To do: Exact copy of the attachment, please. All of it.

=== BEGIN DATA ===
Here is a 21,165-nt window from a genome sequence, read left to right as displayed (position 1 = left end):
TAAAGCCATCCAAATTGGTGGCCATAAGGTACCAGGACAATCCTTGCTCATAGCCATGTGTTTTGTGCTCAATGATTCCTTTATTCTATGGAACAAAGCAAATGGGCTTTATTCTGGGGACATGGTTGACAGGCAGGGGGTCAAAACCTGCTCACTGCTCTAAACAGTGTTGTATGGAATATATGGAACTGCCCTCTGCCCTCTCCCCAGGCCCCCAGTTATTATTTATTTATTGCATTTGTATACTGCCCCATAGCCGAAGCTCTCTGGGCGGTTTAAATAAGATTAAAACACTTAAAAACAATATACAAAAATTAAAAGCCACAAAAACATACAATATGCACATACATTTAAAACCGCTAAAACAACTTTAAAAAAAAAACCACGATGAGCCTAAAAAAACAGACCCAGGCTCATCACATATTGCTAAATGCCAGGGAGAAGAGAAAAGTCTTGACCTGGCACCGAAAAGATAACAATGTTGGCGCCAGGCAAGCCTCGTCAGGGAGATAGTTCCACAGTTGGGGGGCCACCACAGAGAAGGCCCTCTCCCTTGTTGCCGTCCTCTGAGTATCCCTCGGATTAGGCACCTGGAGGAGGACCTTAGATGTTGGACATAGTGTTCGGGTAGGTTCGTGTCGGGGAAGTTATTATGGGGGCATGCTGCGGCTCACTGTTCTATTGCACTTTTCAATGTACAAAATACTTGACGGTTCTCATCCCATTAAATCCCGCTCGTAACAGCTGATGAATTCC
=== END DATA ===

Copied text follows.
Here is a 21,165-nt window from a genome sequence, read left to right as displayed (position 1 = left end):
TAAAGCCATCCAAATTGGTGGCCATAAGGTACCAGGACAATCCTTGCTCATAGCCATGTGTTTTGTGCTCAATGATTCCTTTATTCTATGGAACAAAGCAAATGGGCTTTATTCTGGGGACATGGTTGACAGGCAGGGGGTCAAAACCTGCTCACTGCTCTAAACAGTGTTGTATGGAATATATGGAACTGCCCTCTGCCCTCTCCCCAGGCCCCCAGTTATTATTTATTTATTGCATTTGTATACTGCCCCATAGCCGAAGCTCTCTGGGCGGTTTAAATAAGATTAAAACACTTAAAAACAATATACAAAAATTAAAAGCCACAAAAACATACAATATGCACATACATTTAAAACCGCTAAAACAACTTTAAAAAAAAAACCACGATGAGCCTAAAAAAACAGACCCAGGCTCATCACATATTGCTAAATGCCAGGGAGAAGAGAAAAGTCTTGACCTGGCACCGAAAAGATAACAATGTTGGCGCCAGGCAAGCCTCGTCAGGGAGATAGTTCCACAGTTGGGGGGCCACCACAGAGAAGGCCCTCTCCCTTGTTGCCGTCCTCTGAGTATCCCTCGGATTAGGCACCTGGAGGAGGACCTTAGATGTTGGACATAGTGTTCGGGTAGGTTCGTGTCGGGGAAGTTATTATGGGGGCATGCTGCGGCTCACTGTTCTATTGCACTTTTCAATGTACAAAATACTTGACGGTTCTCATCCCATTAAATCCCGCTCGTAACAGCTGATGAATTCC